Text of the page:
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How Do I Become a Law Librarian?

M.C. Huguelet
By
Updated May 17, 2024
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If you find the idea of working as a librarian who specializes in the area of legal research appealing, you may want to become a law librarian. Entering the field of law librarianship generally requires two or more academic qualifications. Specifically, in order to become a law librarian you will likely need an undergraduate degree, a master’s degree in library and information science, and at least some training in legal research and terminology. To give yourself an added competitive edge once you begin the job search, you may also wish to complete an internship while working on your studies.

The first step on your journey to become a law librarian should be to earn an undergraduate degree. In general, there is no specific undergraduate major required for a career in law librarianship. However, many students opt for a liberal arts or humanities major that provides plenty of experience doing research, writing, and thinking critically. Common majors for students who intend to go on to become law librarians include English, history, and philosophy. No matter the major you choose, keep in mind that admission to library and information science master’s programs can be highly competitive, and consequently you should strive for good grades during your undergraduate years.

In order to become a law librarian, you will almost certainly need a master’s degree in library and information science. This degree will prepare you for the many different facets of working as a librarian, such as cataloguing, acquisitions, using various forms of research technology, and so forth. Most library and information science degrees can be completed in one to two years, and some programs even offer options for online study, a feature which allows many students to work part or full time while completing their degree. Note that it can be extremely useful to select a library and information science program that allows you to specialize in law librarianship.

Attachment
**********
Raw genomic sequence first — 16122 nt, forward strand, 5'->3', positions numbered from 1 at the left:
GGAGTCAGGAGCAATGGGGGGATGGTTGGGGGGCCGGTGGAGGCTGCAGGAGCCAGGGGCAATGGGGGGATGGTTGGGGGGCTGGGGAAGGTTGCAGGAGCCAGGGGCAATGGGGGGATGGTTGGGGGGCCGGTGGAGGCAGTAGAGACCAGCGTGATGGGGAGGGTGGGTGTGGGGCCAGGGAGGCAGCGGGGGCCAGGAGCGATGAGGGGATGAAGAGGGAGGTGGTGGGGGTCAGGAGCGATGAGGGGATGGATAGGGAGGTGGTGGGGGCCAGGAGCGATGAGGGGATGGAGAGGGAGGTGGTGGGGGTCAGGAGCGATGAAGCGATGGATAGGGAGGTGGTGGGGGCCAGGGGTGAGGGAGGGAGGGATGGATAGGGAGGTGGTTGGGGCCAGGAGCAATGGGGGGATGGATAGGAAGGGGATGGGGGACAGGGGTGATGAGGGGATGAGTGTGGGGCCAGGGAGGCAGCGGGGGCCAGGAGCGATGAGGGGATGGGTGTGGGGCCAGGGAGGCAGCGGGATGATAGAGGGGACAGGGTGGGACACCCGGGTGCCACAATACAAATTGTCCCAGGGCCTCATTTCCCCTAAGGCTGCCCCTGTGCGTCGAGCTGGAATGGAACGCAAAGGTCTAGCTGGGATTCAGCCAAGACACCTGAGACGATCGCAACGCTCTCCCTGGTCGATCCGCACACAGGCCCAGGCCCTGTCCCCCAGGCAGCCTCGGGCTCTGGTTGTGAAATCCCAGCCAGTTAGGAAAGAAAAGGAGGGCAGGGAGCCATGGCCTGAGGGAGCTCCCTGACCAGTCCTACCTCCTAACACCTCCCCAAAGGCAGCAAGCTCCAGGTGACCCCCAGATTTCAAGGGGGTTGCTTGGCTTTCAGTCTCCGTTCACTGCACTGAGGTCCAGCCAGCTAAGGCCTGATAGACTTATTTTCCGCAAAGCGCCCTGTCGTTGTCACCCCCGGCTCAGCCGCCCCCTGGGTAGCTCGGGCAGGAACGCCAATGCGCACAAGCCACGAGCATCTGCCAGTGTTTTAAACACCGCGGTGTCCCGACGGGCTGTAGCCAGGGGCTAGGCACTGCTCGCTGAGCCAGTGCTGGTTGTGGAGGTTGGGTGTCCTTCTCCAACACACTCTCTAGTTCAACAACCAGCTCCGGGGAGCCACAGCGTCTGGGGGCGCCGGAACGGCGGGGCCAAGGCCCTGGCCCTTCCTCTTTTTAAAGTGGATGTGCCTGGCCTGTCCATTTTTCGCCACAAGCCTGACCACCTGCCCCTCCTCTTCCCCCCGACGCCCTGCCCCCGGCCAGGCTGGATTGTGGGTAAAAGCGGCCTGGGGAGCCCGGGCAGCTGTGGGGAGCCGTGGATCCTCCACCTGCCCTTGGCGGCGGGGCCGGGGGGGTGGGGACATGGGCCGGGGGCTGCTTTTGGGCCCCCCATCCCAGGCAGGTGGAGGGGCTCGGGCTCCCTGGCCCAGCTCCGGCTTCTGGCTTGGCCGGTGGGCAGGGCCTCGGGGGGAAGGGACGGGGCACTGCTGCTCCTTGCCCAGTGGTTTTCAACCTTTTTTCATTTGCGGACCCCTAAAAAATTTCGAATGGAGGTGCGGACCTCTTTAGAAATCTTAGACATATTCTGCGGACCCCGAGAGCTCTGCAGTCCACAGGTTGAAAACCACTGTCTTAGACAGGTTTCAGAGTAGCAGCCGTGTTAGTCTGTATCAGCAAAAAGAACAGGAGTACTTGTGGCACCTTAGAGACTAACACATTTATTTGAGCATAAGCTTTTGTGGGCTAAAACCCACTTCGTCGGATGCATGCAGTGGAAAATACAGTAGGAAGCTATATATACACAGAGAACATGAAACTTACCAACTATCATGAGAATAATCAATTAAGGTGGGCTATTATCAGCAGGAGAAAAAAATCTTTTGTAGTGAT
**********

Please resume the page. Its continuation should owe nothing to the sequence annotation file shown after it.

Along with a master’s degree, you will likely also need at least some training in various aspects of law, such as legal research and terminology, in order to become a law librarian. This training may be acquired as part of your master’s program itself or may require some additional classes. It is important to note that law librarians who are employed by law schools are often expected to have a full law degree in addition to a library and information science degree.

Finally, during the years that you are working on your undergraduate and graduate degrees, you may be able to take steps that will make you stand out once you are ready to start the job search. Consider completing a summer internship at a law library or law firm. Such a position will not only give you hands-on experience, but may also provide you with valuable contacts who may be able to assist you as you search for a job.

WiseGEEK is dedicated to providing accurate and trustworthy information. We carefully select reputable sources and employ a rigorous fact-checking process to maintain the highest standards. To learn more about our commitment to accuracy, read our editorial process.
M.C. Huguelet
By M.C. Huguelet
Cate Huguelet, a Chicago-based freelance writer with a passion for storytelling, crafts engaging content for a wide range of publications, including WiseGEEK. With degrees in Writing and English, she brings a unique perspective and a commitment to clean, precise copy that resonates with readers. Her ability to understand and connect with audiences makes her a valuable asset to any content creation team.

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M.C. Huguelet

M.C. Huguelet

Cate Huguelet, a Chicago-based freelance writer with a passion for storytelling, crafts engaging content for a wide range of publications, including WiseGEEK. With degrees in Writing and English, she brings a unique perspective and a commitment to clean, precise copy that resonates with readers. Her ability to understand and connect with audiences makes her a valuable asset to any content creation team.
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